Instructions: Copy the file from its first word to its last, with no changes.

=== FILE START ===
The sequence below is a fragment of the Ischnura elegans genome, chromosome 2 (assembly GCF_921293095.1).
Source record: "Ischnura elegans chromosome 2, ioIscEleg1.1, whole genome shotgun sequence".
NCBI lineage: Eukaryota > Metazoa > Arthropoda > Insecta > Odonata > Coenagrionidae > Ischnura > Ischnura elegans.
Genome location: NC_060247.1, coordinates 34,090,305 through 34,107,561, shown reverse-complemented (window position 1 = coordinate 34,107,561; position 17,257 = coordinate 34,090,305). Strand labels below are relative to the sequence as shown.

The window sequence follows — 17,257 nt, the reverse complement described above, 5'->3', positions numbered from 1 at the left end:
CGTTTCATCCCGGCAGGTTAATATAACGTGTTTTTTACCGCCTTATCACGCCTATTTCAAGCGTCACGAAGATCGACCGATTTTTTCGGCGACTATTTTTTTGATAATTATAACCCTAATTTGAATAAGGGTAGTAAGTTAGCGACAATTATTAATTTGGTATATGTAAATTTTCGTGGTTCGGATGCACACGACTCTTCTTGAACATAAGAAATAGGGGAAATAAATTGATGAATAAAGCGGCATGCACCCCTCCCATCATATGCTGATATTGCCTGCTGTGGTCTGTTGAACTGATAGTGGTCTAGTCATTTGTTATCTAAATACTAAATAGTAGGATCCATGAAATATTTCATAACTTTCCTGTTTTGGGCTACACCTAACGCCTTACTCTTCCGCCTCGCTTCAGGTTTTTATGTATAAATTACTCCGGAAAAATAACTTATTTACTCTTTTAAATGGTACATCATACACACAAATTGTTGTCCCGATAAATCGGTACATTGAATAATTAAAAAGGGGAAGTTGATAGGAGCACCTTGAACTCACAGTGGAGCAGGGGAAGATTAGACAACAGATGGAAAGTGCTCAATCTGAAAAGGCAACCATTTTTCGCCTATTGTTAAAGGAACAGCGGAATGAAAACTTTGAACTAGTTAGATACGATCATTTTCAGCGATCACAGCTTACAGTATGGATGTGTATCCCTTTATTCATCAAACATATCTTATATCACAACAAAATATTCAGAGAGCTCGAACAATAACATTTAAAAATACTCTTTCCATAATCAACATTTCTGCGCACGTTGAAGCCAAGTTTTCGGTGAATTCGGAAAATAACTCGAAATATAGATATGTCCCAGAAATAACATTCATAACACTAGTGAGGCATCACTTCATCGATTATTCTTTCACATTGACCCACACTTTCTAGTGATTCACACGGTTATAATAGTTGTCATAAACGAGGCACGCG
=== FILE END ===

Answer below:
The sequence below is a fragment of the Ischnura elegans genome, chromosome 2 (assembly GCF_921293095.1).
Source record: "Ischnura elegans chromosome 2, ioIscEleg1.1, whole genome shotgun sequence".
NCBI lineage: Eukaryota > Metazoa > Arthropoda > Insecta > Odonata > Coenagrionidae > Ischnura > Ischnura elegans.
Genome location: NC_060247.1, coordinates 34,090,305 through 34,107,561, shown reverse-complemented (window position 1 = coordinate 34,107,561; position 17,257 = coordinate 34,090,305). Strand labels below are relative to the sequence as shown.

The window sequence follows — 17,257 nt, the reverse complement described above, 5'->3', positions numbered from 1 at the left end:
CGTTTCATCCCGGCAGGTTAATATAACGTGTTTTTTACCGCCTTATCACGCCTATTTCAAGCGTCACGAAGATCGACCGATTTTTTCGGCGACTATTTTTTTGATAATTATAACCCTAATTTGAATAAGGGTAGTAAGTTAGCGACAATTATTAATTTGGTATATGTAAATTTTCGTGGTTCGGATGCACACGACTCTTCTTGAACATAAGAAATAGGGGAAATAAATTGATGAATAAAGCGGCATGCACCCCTCCCATCATATGCTGATATTGCCTGCTGTGGTCTGTTGAACTGATAGTGGTCTAGTCATTTGTTATCTAAATACTAAATAGTAGGATCCATGAAATATTTCATAACTTTCCTGTTTTGGGCTACACCTAACGCCTTACTCTTCCGCCTCGCTTCAGGTTTTTATGTATAAATTACTCCGGAAAAATAACTTATTTACTCTTTTAAATGGTACATCATACACACAAATTGTTGTCCCGATAAATCGGTACATTGAATAATTAAAAAGGGGAAGTTGATAGGAGCACCTTGAACTCACAGTGGAGCAGGGGAAGATTAGACAACAGATGGAAAGTGCTCAATCTGAAAAGGCAACCATTTTTCGCCTATTGTTAAAGGAACAGCGGAATGAAAACTTTGAACTAGTTAGATACGATCATTTTCAGCGATCACAGCTTACAGTATGGATGTGTATCCCTTTATTCATCAAACATATCTTATATCACAACAAAATATTCAGAGAGCTCGAACAATAACATTTAAAAATACTCTTTCCATAATCAACATTTCTGCGCACGTTGAAGCCAAGTTTTCGGTGAATTCGGAAAATAACTCGAAATATAGATATGTCCCAGAAATAACATTCATAACACTAGTGAGGCATCACTTCATCGATTATTCTTTCACATTGACCCACACTTTCTAGTGATTCACACGGTTATAATAGTTGTCATAAACGAGGCACGCG